Salers Society – AGM & Tour Autumn 2019

Doug Simpsons’ farm visit

Destination Otago for our 2019 Tour – Monday, 13th May – the North Islanders hopped on the bus, with driver Russell, at Mosgiel, with the Mainlanders catching up at various points… first stop, the Kissing Gate café at Middlemarch, one of the many delightful cafes dotted around New Zealand – serving great coffee, and homebaked goodies. Cheese rolls were on the menu for several of us – first opportunity for ages, to enjoy this local delicacy. Myra, Doug and Jenny joined us here…

Mixed age cows at Nenthorn

Next stop – Nenthorn, where John had most of his Salers herd lined up ready for inspection; all looking well after a more productive grass growing season than usual, in their district. A lovely roast-beef and lamb – was served by John and Tricia.

Ngaio Glen bull at Nenthorn

On we went – with John and Mary joining the bus. Macraes village, spruced up with Oceana funding, provided a pub stop, and an outlook over restored buildings, plus a walkway/wetland (all Oceana funded – the pub is owned and run by the company – a cosy haven on a cool, windy day…) The Macraes mine looks as huge and daunting as ever, massive trucks like toys when viewed from the observation room – apparently, it is very productive at present, with a new seam being followed, into the hillside.

On to Oamaru via Palmerston, passing the Brydone statue, and the first freezing works in New Zealand… Ken and Dawn had beaten us to our hotel, the Brydone, named in honour of the freezing works manager, Thomas Brydone, is a classic Oamaru stone building – but Myra was the only one to score a room in the “vintage’ part, the rest of us were tucked in at the newer end. The restaurant and bar area were all vintage style, very comfortable, and the kitchen produced great meals – a good team in there!

Monday evening, 6pm, saw everyone settled in the Whiston room for the AGM – minutes etc attached… We managed to finish on the dot of 7.30pm, when our dinner was booked – we had to be gently encouraged to leave as we were keeping the bar staff up…

Tuesday, 8.30am, back on the bus – first stop, Rockvale Gardens, hosted by Linda and Bob Wilson – owners also of one of the local stone quarries, which would have made a great visit – but “Health and Safety” no longer allows this, so we toured the garden, set up as a wedding/visitor venue by Linda.

Next stop – Doug and Elena Simpsons’ Little Road farm, north of Oamaru. With low rainfall (average 22 inches/annum) and well above sea level, an apparently productive cropping (barley, ryegrass, red clover) on the flats, with the breeding cow herd mopping up and running on the steep faces. Doug invested in Salers cows thanks to the influence of then-neighbours, Bazel and Myra Severinsen – and he is maintaining a Salers based cow herd, with Hereford bull power. Some of Dougs’ cows are well in their teens (shades of France), still bringing a calf in every year… Doug is seeking to top up his Salers cow herd, I have issued him with an updated contact list, but he can be found on 03 431 2021; he is happy to take sound older cows.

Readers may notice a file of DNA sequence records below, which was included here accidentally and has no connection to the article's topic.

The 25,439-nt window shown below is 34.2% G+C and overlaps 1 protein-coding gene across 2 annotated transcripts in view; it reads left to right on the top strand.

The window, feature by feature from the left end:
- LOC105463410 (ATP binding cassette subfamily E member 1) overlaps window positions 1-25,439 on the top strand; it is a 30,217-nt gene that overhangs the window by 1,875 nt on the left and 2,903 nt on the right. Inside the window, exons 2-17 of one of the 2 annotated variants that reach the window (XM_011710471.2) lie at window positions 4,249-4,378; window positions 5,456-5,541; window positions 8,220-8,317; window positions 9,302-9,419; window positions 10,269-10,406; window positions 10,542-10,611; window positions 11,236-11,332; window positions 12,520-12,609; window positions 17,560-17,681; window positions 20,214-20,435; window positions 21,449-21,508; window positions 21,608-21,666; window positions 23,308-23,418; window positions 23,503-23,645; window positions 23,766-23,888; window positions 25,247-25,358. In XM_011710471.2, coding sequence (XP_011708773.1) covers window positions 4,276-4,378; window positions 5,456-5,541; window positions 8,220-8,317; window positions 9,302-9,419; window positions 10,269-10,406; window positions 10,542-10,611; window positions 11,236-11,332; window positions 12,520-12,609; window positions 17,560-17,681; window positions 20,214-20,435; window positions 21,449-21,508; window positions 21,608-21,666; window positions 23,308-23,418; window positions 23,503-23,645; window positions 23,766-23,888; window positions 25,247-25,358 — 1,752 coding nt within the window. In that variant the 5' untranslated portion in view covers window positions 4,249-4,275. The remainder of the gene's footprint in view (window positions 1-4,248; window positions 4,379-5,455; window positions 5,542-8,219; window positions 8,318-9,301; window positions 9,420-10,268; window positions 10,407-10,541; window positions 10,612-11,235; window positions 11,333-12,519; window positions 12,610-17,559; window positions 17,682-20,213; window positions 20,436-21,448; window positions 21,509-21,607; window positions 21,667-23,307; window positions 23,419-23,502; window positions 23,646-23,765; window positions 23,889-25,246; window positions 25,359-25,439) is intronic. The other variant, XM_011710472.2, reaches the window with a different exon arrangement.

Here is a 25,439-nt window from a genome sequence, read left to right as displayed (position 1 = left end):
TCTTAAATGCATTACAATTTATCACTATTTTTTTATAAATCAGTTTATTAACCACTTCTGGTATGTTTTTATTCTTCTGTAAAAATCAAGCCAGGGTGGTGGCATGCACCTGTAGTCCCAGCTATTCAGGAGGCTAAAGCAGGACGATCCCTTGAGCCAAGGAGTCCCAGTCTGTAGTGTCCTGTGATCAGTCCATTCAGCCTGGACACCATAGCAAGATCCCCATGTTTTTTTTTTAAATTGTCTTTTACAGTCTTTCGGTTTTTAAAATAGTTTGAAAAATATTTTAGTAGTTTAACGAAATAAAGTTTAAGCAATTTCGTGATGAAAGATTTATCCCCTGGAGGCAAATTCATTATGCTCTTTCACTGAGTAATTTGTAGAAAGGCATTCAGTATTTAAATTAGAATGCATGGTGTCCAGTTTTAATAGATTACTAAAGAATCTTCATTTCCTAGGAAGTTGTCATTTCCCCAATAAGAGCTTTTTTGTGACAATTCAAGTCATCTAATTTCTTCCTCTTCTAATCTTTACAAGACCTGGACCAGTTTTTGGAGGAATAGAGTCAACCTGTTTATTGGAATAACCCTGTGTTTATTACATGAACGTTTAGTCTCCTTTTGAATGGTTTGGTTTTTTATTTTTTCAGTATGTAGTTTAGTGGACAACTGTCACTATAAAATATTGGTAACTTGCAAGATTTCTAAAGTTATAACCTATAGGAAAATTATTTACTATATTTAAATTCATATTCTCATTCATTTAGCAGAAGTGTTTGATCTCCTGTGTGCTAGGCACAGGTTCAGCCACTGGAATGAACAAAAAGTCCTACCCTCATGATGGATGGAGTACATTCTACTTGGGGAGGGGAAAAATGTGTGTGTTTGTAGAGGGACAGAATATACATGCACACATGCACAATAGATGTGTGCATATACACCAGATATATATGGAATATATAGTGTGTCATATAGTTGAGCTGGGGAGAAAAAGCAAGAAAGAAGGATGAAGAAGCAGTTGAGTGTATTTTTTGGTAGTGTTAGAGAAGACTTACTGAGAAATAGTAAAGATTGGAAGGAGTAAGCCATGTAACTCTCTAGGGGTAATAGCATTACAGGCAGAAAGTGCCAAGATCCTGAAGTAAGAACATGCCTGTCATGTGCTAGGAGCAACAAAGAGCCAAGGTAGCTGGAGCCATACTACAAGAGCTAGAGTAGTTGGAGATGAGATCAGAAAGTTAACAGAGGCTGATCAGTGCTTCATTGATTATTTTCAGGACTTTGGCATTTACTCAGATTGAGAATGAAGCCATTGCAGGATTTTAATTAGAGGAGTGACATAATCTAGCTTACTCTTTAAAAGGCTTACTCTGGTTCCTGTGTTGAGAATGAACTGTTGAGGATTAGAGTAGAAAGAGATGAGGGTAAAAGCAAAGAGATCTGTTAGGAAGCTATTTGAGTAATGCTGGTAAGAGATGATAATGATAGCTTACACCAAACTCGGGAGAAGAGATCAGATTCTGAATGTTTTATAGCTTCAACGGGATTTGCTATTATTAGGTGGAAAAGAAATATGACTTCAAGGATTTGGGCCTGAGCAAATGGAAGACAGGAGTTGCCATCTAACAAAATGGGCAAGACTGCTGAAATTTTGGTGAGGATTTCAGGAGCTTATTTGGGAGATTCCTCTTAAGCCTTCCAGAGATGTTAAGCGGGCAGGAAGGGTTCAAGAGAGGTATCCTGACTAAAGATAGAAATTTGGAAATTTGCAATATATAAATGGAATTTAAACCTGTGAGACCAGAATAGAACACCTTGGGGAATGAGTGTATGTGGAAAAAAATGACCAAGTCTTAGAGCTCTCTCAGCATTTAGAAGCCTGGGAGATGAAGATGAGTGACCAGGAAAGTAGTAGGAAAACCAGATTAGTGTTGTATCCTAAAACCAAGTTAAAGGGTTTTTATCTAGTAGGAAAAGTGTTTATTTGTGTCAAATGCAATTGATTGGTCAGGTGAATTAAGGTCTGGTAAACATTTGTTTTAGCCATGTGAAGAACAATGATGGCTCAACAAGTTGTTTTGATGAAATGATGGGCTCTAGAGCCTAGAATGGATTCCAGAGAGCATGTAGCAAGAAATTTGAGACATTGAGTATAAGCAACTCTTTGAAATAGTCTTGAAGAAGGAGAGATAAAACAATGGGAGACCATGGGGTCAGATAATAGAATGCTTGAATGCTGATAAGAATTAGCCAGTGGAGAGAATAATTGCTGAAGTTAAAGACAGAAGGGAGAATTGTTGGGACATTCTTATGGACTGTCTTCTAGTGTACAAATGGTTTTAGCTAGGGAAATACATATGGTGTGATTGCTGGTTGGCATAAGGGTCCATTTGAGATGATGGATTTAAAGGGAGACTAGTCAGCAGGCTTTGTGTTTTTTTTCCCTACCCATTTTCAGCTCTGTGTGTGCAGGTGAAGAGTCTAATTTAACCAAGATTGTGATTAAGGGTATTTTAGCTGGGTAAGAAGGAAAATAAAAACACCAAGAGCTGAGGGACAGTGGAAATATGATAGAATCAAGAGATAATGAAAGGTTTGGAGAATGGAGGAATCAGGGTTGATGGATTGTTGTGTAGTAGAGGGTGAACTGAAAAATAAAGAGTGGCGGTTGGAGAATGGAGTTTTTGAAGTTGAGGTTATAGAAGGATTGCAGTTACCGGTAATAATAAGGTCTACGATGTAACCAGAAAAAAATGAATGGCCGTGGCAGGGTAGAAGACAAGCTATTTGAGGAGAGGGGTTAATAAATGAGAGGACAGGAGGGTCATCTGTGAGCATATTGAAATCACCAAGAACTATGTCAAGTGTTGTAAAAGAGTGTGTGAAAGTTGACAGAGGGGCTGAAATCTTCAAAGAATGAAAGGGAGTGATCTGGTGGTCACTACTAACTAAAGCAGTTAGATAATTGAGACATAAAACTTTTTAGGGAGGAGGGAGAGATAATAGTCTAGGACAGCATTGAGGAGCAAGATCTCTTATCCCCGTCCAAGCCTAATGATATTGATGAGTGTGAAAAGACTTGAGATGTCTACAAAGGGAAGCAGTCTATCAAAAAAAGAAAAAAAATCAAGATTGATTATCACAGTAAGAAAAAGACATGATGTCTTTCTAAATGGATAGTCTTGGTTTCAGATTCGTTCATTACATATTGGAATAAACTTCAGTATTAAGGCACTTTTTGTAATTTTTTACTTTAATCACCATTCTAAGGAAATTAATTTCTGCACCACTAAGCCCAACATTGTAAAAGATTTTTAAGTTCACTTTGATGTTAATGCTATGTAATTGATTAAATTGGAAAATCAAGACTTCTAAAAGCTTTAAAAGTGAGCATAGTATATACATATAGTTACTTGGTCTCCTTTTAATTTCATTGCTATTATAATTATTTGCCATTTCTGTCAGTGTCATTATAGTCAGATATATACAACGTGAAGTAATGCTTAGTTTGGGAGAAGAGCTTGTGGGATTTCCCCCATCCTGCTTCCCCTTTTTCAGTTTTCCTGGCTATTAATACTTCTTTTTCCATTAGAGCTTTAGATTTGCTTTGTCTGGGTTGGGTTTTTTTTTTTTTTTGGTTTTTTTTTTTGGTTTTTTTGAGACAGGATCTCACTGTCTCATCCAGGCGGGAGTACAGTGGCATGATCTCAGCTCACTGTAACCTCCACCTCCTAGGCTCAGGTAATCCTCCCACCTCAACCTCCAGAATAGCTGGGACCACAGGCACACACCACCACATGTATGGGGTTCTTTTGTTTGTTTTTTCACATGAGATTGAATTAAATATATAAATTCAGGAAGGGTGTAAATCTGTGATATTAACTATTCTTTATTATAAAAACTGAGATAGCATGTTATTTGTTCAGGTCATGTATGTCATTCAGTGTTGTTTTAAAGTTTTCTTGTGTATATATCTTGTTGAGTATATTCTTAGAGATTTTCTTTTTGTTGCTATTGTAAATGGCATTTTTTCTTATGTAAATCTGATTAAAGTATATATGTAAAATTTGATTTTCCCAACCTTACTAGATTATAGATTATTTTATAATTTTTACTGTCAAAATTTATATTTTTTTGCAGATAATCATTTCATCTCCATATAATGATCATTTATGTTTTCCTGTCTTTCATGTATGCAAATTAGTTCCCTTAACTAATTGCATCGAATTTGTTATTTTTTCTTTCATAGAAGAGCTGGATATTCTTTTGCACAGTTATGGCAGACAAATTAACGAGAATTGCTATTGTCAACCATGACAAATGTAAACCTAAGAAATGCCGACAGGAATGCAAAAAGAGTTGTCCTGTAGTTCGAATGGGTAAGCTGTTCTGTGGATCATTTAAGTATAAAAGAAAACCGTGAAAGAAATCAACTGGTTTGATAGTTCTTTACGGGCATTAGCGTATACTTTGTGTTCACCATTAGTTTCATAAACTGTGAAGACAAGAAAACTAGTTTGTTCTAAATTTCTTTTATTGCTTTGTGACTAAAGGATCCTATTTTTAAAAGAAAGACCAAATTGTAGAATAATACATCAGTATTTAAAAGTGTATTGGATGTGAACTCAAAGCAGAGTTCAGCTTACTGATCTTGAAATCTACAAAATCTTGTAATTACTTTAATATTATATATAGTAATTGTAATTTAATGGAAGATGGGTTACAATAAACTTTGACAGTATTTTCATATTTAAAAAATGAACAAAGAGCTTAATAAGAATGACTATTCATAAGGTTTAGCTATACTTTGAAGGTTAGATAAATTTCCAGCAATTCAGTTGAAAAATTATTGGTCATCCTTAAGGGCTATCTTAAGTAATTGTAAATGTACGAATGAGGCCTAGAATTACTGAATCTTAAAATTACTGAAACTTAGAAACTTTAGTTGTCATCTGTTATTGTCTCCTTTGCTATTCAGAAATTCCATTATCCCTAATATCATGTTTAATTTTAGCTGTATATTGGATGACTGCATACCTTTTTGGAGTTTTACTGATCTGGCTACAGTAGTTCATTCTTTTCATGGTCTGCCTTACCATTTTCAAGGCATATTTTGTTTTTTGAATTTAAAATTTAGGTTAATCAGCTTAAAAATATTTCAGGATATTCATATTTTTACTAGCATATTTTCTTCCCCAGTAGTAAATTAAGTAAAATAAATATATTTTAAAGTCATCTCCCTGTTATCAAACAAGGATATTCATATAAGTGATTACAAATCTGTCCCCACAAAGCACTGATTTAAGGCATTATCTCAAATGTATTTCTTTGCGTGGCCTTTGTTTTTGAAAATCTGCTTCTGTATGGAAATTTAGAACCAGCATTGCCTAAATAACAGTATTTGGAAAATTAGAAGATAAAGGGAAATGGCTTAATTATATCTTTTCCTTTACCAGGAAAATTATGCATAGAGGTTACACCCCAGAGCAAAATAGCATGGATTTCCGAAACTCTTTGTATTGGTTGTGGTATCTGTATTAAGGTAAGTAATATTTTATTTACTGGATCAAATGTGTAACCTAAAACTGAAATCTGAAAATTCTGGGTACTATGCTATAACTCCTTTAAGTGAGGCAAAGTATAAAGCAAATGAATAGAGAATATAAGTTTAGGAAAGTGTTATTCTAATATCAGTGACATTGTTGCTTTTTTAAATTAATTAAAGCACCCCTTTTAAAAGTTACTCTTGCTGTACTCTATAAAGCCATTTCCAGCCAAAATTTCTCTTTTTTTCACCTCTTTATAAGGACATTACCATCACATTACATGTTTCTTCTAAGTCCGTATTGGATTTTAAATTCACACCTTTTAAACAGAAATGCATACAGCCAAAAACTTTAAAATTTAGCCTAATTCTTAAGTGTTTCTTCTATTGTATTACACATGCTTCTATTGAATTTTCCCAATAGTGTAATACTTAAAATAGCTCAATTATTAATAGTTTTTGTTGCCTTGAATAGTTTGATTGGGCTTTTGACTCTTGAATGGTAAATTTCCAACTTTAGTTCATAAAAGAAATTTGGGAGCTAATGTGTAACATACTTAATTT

Salers x Herefords at Simpsons’
Still bringing gold out of Macraes

Lunch proved to be problematic – the Duntroon pub following the local custom of closing on Tuesdays – so a coffee and hot chips at the Glenavy dairy tided us over… directed by Malcolm Harvey, Puketiro Station, now a confirmed Hereford man, but keen to meet up with the Salers folk he had toured with a few years back

Our Tour was rounded off with a visit to “Dots’ Castle”, near Glenavy, funded by the 7,000 cows farmed by the Smith family. Originally Northlanders, the Smiths have clearly thrived in the south, with their sons part of the businesses – one farming, one an international chef, now running the restaurant/café, adjoining the Castle, specialising in fresh seasonal produce – a fantastic fruit and veggie garden, apparently fueled by cow manure, and mulched with pea straw, is part of the complex. Also, a labyrinthine shop, an opportunity for retail therapy! With Dot leading a garden tour in England, one of the gardening team lead us around the Castle… an example of what can be achieved if you have the energy to follow every whim, and a cheque book to match – every room decorated and dressed to the nth degree; unlike medieval castles – this one had central heating, and huge windows, with outlooks to the surrounding countryside, and the artificial lake (France again… Versailles??).

Another enjoyable dinner at the Brydone, a final gathering at breakfast time, and that’s’ another tour over… Some of us were lucky enough to have added a couple of extra days in Oamaru – touring the Whitestone Cheese factory, a great local initiative, utilising local cows’ and goats’ milk, employing over 50 locals, and even exporting cheeses to France. The Vanished World fossil trail, based at the Duntroon Geological and Fossil Centre, and the Blue Penguin colony were well worth visiting, not to mention the wonderful Oamaru stone buildings, many now filled with interesting shops…

A big thank-you to John and Tricia Harvie, and Myra Severinsen, for all their help/local knowledge, setting us up for another enjoyable tour!
Maxine is working on Tour 2020…

Salers x Hereford team at Doug and Elena Simpsons’

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